US-Saudi relations are imperiled by journalist Jamal Khashoggi’s disappearance

The two men — both in their 30s, both trusted aides of older, familial leaders — struck a bond. As their countries’ chief negotiators on Israeli-Palestinian peace, Kushner and the Saudi prince were both looking to make a name for themselves on the world stage and consulted with each other frequently over the following months.

Kushner championed Crown Prince Mohammed to the president and senior foreign policy officials, some of whom expressed wariness at the embrace of MBS, as he is known in diplomatic circles.

The two men’s relationship also played a key role in Riyadh becoming the unlikely first stop on Trump’s maiden international trip in May 2017. Trump, despite endorsing a travel ban on Muslims during his campaign, became the first U.S. president to make his official first trip to an Islamic nation.

Relations between the two countries are complex because they are entwined on energy, military, economic and intelligence issues. The Trump administration has aggressively courted the Saudis for support of its Middle East agenda to counter Iranian influence, fight extremism and forge peace between Israel and the Palestinians.

“We want to have a relationship with Saudi Arabia. They’re a strategic partner. They’re a mortal enemy of the Iranians. They’re helping us on terrorism,” said Sen. Lindsey Graham, R-S.C., a Trump supporter and top member of the Senate Foreign Relations Committee.

“Having said all that, if this did happen — and it’s increasingly likely that something bad happened to this man at the hands of the Saudi government — that shows contempt for us. That’s disrespectful to us. It puts people like me in a box who’ve been one of the leading champions of the relationship.”

It’s not just Graham who’s in a box. It’s also Trump, who has long-standing business ties to Saudi Arabia.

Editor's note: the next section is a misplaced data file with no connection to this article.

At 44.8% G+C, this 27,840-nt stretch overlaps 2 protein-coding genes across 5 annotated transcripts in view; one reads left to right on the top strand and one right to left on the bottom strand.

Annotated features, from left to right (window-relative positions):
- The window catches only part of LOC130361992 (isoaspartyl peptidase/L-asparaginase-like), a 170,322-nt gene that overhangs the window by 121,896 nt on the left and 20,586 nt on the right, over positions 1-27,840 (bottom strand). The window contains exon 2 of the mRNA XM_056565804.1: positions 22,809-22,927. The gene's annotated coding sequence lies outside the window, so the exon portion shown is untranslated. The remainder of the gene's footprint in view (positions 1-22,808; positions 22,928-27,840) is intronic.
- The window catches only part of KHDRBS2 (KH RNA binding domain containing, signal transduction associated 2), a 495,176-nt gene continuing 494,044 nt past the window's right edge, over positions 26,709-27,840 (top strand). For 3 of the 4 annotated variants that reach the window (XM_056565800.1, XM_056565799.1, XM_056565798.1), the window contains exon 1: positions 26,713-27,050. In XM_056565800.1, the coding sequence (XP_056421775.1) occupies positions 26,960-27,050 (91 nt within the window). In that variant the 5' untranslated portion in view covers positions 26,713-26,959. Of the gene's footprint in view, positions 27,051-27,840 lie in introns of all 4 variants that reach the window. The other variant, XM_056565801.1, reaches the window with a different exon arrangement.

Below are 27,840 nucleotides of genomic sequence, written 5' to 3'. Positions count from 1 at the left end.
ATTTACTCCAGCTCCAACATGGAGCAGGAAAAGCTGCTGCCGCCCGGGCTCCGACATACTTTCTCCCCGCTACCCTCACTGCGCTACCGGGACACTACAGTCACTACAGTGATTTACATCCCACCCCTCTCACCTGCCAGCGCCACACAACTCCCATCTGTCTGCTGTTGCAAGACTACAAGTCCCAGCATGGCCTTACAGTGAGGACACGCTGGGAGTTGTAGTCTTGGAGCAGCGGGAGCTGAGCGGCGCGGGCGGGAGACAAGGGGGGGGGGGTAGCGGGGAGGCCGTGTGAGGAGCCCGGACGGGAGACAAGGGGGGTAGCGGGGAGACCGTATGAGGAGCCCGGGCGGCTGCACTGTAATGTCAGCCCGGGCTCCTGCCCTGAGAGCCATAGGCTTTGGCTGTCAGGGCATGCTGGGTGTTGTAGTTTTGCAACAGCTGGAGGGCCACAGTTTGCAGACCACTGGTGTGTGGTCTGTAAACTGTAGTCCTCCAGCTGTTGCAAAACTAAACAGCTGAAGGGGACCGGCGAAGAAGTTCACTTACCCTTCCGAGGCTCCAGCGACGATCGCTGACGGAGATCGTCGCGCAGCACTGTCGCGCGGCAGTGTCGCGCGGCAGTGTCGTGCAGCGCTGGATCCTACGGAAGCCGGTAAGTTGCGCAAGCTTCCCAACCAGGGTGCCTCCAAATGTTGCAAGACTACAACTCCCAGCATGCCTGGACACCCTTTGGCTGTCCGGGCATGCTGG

Jeff Prescott, who was senior director for the Middle East at the National Security Council during the Obama administration, said that a reassessment of the U.S. relationship with Saudi Arabia is overdue and that Trump should raise U.S. complaints with Saudi leaders.

“What the Trump administration has given Saudi Arabia is a green light to pursue any policy,” said Prescott, now executive director of National Security Action, a group of former officials opposed to the Trump administration. “The key question is whether Republicans will have the courage to force the administration to have a reckoning of the relationship.”

He said Kushner’s project to forge peace between Israel and the Palestinians also could be in jeopardy.

“There is no question that a rift with Saudi Arabia — or even relations strained by pressure from Congress — would make an already bleak prospect even less likely,” Prescott said.

In Congress, there is a push for sanctions under a human rights law, and lawmakers are questioning American support for the Saudi-led bombing campaign against Iranian-backed rebels in Yemen. The U.S. has raised concerns previously about heavy civilian casualties caused by the Saudi-led coalition fighting in Yemen.

Sen. Chris Murphy, D-Conn., voiced doubt there would be support in Congress for another arms sale to Saudi Arabia — though lawmakers haven’t blocked sales before. He also called for at least a temporary halt in U.S. military support for the Saudi bombing campaign in Yemen. Murphy tweeted that if Saudi Arabia is found complicit in Khashoggi’s death, it should be viewed as a “fundamental break in our relationship with Saudi Arabia.”

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